Archive for April, 2018

Lord’s Prayer (Mt. 6.5-15) – A Prayer of Empowerment

April 23, 2018

Message on 15th & 22nd April 2018

Duvvuru Kamalakar

 

I. Context

Prayer is a pillar of spiritual life. That’s why we find “prayer” in almost all religions.

Prayer empowers Christians. That’s why “Lord’s Prayer” is found in the middle of the Sermon on the Mount. After listening to Jesus’ sermon on the vision of the life of the kingdom of God, the disciples must have wondered how on earth can they, who are weak and vulnerable, participate in this vision of the kingdom of God (cf. I Cor. 1. 26). The Lord’s Prayer is an answer to their fears and inhibitions. It empowers them to participate in the radical vision of righteousness or justice (Greek word is same for both righteousness and justice) of God’s kingdom.

Prayer is a communication with God. However, this communication depends on one’s commitment to God or one’s understanding of God. Jesus mentions two groups: Jewish hypocrites and Gentiles (Mt. 6.5; 6.7).

Jewish hypocrites use prayer, which is supposed to be a communication with God, for self aggrandizement. For them prayer is putting on a show, or a religious performance in order to win the applause of people. They give an impression that their commitment to God is deep, but in fact it is shallow and not sincere. Prayer concerns God alone and is not intended for public display.

On the other hand, Gentiles chant holy names of their god and a list of what their god did, in order to get their god’s attention. It is like using flattery to get the hearing of a higher official! Eg. Baal prophets (I Kings 18.26-29). They follow the saying: “The squeaky wheel gets the grease.”

It is in this context that Jesus is teaching them a model prayer.

II.  Lord’s Prayer  

A. “Our Father” 

The Lord’s Prayer teaches us how we are to address God.

  1. God is Fathe
  2. God is OUR Father

 

  1. God is Father

For a Christian God is “Father”. As a child approaches his/her father, a Christian can approach God with a spirit of confidence that the Father will respond.

What does Jesus say about the heavenly Father?

  • Our heavenly Father’s love is perfect (Mt. 5.48)
  • Our heavenly Father cares (Mt. 6. 26). “If you then, who are evil, know how to give good gifts to your children, how much more will your heavenly Father in heaven give good things to those who ask him” (Mt. 7. 11).
  • Our heavenly Father knows (Mt. 6.8; 6.31-32). A caring parent knows the needs of his/her children.

 

We pray to a loving Father who is caring and kind.

 

  1. God is OUR Father

God is “our Father” to whom we pray. The Lord’s Prayer teaches us that we all belong to God’s family. We are not saved in isolation. We are born into God’s family. It is an acknowledgement of ownership and belonging. This is the privilege a Christian has.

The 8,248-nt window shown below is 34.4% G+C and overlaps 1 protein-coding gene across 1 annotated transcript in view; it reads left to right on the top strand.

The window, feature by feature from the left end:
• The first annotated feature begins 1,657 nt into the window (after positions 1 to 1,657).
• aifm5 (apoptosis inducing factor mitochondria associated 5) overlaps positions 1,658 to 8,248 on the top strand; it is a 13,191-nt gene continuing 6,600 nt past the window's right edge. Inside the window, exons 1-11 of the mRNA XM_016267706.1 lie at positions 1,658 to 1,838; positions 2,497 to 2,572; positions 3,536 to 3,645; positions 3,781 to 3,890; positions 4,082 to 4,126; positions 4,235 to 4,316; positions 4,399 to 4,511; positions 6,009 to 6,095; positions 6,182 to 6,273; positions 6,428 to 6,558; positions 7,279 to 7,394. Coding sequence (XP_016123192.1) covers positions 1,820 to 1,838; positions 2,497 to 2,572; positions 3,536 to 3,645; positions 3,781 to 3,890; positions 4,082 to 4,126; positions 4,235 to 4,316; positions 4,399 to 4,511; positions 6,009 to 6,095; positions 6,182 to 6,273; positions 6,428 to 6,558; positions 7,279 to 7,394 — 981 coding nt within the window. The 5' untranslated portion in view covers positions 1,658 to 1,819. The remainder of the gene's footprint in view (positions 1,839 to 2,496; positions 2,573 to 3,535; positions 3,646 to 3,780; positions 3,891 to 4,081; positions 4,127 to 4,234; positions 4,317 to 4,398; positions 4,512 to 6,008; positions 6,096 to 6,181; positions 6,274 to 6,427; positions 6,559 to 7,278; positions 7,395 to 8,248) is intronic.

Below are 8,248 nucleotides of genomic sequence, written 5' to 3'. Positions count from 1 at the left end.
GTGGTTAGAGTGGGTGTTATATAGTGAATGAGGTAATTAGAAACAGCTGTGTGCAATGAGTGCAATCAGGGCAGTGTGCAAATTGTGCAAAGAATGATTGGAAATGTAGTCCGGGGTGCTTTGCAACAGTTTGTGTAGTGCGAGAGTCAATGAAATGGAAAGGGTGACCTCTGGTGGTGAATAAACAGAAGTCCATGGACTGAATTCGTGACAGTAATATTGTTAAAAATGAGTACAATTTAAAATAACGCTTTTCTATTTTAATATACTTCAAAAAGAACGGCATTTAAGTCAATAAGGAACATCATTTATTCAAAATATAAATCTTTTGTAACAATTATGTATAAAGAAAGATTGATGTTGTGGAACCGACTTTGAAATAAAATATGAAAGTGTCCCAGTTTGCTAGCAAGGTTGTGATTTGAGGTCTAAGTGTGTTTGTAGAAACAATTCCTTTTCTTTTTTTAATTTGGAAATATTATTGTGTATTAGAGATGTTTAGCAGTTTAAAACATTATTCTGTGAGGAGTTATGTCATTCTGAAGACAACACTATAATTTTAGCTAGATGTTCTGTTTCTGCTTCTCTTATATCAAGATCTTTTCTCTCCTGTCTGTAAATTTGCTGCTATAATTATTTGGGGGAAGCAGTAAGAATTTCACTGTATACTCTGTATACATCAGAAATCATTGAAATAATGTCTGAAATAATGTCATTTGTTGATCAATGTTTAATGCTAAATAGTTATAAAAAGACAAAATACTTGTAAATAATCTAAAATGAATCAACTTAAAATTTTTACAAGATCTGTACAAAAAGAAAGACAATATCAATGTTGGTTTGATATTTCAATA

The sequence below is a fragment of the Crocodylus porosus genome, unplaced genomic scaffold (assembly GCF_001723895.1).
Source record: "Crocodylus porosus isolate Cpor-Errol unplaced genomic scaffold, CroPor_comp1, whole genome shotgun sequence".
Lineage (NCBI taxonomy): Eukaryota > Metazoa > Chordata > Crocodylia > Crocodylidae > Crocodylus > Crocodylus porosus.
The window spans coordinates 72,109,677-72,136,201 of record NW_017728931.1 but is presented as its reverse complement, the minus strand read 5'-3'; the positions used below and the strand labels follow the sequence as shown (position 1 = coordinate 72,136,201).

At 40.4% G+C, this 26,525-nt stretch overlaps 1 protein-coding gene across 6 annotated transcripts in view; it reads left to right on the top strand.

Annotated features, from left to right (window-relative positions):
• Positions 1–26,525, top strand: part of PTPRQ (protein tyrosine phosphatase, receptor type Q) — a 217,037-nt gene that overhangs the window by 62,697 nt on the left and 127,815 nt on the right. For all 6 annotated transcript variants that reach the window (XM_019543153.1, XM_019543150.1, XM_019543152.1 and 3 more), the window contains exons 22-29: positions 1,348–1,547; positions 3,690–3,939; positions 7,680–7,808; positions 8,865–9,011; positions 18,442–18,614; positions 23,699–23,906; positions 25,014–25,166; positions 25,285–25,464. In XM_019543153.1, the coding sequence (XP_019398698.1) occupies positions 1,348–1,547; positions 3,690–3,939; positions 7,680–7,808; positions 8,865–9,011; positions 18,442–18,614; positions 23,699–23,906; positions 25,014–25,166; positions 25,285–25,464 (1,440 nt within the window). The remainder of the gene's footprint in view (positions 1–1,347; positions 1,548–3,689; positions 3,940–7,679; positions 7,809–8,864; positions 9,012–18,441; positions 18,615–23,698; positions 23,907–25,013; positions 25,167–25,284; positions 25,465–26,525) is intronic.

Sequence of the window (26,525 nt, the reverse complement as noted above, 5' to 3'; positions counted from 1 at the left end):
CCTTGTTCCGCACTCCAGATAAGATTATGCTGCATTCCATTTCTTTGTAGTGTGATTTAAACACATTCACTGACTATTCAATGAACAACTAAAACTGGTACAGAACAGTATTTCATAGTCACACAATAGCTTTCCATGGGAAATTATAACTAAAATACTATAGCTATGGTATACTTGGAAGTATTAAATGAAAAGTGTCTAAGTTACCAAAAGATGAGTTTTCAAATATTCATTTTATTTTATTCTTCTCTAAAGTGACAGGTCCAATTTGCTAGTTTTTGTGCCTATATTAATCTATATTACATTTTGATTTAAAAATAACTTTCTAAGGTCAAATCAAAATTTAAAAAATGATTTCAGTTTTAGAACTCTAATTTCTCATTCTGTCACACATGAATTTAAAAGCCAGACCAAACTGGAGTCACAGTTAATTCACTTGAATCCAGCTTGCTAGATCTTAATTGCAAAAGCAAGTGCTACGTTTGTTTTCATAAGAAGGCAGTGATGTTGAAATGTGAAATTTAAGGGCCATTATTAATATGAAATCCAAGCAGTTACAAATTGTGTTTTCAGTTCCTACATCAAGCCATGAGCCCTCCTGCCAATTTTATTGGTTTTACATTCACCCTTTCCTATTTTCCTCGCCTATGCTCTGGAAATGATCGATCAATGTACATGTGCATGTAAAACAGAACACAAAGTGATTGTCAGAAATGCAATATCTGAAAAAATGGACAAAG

Because we belong to God’s family, we also have responsibilities. We pray for “OUR daily bread”. Instead of thinking only about the things I need, we should pray for the daily needs of the children of God worldwide. Instead of thinking only about the things we want to receive from God, this prayer challenges us to consider what we should be giving and sharing so that we all have our daily bread.

Likewise “our trespasses” are not simply the things I do wrong, but our failures as a Christian community to be faithful to God, our Father, and to fellow Christians as brothers and sisters.

If we all live out the Lord’s Prayer, there is a possibility of removing hunger, homelessness and suffering to a certain extent.

In the Parable of the Good Samaritan, both the priest and the Levite thought, “If I stop here, what would happen to me?” Because the road between Jerusalem and Jericho is dangerous. Whereas the Samaritan thought, “If I don’t stop here, what would happen to the wounded man?” This is, as Martin Luther King says, dangerous unselfishness. This is what is required of those who belong to God’s family or the kingdom of God! God’s children can not be cold and insensitive in the face of suffering and injustice. God keeps calling us to open our hearts to compassion and kindness.

Pope Francis says, “You pray for the hungry. Then you feed them. That’s how prayer works.” We pray for the hungry and suffering, NOT with the intention of reminding God of his responsibility towards them. When we pray for the hungry and the suffering, we not only pray to God to help them and meet their needs, but also remind ourselves of our responsibility towards them.

In this sense, prayer is not only a communication with God, but also a reminder that we are keepers of one another. God asked Cain, “Where is your brother, Abel?” Cain answered, “Am I my brother’s keeper?” (Gen. 4.9). Similar question God asks us, “How is your brother or sister?” When we pray for someone, it is a reminder for us that we are keepers of that person.